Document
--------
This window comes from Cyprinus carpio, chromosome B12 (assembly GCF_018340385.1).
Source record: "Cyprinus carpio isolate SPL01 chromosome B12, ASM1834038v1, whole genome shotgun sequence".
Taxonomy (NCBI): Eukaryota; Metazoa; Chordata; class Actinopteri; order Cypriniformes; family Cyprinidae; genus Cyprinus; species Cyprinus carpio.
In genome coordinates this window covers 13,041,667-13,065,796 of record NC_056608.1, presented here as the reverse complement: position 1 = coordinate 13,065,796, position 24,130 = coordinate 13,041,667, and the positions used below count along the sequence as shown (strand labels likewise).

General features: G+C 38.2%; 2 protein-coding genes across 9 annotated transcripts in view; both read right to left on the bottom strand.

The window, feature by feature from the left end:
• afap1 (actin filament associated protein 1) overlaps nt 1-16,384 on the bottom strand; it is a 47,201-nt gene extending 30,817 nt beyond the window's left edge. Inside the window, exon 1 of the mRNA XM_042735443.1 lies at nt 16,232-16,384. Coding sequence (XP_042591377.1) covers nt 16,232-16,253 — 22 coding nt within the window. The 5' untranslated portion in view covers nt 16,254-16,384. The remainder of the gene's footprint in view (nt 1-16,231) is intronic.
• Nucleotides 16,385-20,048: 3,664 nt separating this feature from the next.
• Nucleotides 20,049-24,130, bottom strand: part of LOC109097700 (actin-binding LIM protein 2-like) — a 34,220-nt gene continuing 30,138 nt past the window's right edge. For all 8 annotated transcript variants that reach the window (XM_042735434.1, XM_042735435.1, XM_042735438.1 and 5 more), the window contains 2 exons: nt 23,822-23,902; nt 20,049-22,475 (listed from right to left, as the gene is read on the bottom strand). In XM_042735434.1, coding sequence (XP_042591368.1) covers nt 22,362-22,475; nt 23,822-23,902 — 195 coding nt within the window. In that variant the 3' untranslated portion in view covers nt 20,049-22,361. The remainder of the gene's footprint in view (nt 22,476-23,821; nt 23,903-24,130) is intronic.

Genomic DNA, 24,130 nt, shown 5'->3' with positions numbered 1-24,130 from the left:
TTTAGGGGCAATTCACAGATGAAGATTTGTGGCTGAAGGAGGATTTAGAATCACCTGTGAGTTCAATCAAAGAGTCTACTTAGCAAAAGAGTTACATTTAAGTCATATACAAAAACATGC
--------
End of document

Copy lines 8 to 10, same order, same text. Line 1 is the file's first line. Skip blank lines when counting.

• Nucleotides 16,385-20,048: 3,664 nt separating this feature from the next.
• Nucleotides 20,049-24,130, bottom strand: part of LOC109097700 (actin-binding LIM protein 2-like) — a 34,220-nt gene continuing 30,138 nt past the window's right edge. For all 8 annotated transcript variants that reach the window (XM_042735434.1, XM_042735435.1, XM_042735438.1 and 5 more), the window contains 2 exons: nt 23,822-23,902; nt 20,049-22,475 (listed from right to left, as the gene is read on the bottom strand). In XM_042735434.1, coding sequence (XP_042591368.1) covers nt 22,362-22,475; nt 23,822-23,902 — 195 coding nt within the window. In that variant the 3' untranslated portion in view covers nt 20,049-22,361. The remainder of the gene's footprint in view (nt 22,476-23,821; nt 23,903-24,130) is intronic.

Genomic DNA, 24,130 nt, shown 5'->3' with positions numbered 1-24,130 from the left: